procedurally defaulted and DISMISS Claim Three for failure
state a viable basis for § 2554 relief. It is further
RECOMMENDED that the Court GRANT the Motion to Dismiss (ECF
No. 14) and DENY the § 2254 Petition.
a jury trial in the Circuit Court for the City of Chesapeake
("Circuit Court"), Saunders was convicted of
murder, attempted robbery, two counts of use of a firearm in
the commission of a felony, and conspiracy to commit robbery.
(ECF No. 16-1, at 1.) The Circuit Court sentenced Saunders to
a 31-year term of imprisonment. (Id. at 2.) Saunders
appeal, Saunders challenged the sufficiency of the evidence.
(ECF No. 16-2, at 1.) The Court of Appeals of Virginia aptly
summarized the abundant evidence of Saunders's guilt as
At about 9:30 p.m. on September 14, 2010, Richard Emerle was
in a room at the Budget Lodge Motel in Chesapeake with Conell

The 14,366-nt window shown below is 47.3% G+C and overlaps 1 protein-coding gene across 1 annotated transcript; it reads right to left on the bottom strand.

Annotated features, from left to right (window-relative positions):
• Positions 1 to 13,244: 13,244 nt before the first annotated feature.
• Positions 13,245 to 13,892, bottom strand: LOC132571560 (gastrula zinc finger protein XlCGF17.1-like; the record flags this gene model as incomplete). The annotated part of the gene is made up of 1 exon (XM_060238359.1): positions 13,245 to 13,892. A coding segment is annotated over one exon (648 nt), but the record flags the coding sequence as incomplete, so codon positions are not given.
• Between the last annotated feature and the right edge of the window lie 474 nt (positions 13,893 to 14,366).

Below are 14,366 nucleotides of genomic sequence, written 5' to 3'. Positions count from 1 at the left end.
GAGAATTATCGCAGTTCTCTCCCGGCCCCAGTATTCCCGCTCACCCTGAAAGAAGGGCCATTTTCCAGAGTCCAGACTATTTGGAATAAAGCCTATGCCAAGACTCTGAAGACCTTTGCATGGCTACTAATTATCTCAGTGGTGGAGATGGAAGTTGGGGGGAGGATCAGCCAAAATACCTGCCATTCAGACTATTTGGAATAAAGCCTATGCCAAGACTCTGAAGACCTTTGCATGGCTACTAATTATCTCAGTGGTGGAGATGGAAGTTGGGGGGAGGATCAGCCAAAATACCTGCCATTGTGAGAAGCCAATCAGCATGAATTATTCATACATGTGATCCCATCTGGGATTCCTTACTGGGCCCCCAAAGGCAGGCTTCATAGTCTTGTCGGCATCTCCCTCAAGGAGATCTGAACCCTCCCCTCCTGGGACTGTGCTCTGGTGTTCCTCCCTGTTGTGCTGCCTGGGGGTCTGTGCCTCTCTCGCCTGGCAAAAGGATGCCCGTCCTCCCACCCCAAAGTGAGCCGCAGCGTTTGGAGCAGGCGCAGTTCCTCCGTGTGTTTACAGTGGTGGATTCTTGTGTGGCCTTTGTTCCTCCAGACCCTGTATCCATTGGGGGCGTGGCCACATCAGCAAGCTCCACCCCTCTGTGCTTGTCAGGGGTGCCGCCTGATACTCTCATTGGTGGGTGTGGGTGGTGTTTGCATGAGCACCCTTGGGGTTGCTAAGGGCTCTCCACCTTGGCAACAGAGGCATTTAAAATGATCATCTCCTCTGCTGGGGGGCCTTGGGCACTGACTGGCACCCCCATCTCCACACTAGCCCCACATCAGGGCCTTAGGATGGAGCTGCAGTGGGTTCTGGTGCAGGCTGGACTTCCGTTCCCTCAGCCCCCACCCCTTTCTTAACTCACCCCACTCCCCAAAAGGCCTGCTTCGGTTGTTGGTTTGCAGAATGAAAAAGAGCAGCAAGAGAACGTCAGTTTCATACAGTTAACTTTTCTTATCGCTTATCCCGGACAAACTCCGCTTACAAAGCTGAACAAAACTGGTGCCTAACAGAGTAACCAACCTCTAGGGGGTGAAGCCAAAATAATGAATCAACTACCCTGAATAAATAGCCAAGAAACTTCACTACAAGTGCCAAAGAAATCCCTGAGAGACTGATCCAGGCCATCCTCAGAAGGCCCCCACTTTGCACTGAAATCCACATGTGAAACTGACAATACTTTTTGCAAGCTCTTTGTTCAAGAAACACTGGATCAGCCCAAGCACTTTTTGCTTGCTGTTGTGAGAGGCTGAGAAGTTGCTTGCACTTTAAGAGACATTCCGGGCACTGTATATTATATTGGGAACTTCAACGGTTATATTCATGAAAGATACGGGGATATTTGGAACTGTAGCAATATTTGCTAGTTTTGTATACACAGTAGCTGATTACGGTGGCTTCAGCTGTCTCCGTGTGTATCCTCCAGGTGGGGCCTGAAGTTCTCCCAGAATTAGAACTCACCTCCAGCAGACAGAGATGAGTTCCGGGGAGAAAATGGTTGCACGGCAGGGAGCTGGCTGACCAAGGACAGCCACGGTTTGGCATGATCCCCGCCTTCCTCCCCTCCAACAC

Darden and another individual. After a telephone call, Darden
advised that he was expecting someone named "Cobb"
to arrive at the door. Emerle was seated beside the door.
Emerle answered a knock at the door and admitted Deon Cobb,
whom Emerle did not know. Cobb and Darden had a brief
conversation. As Cobb was preparing to leave, Emerle got up
to open the door for him. Cobb said, "That's okay. I
got it." When Cobb turned the door handle the door came
"flying open" and two gunmen appeared.
One of the gunmen entered the room and demanded money, Darden
said he did not have any money. When the gunman persisted in
his demand, Darden pointed to a dresser drawer and said it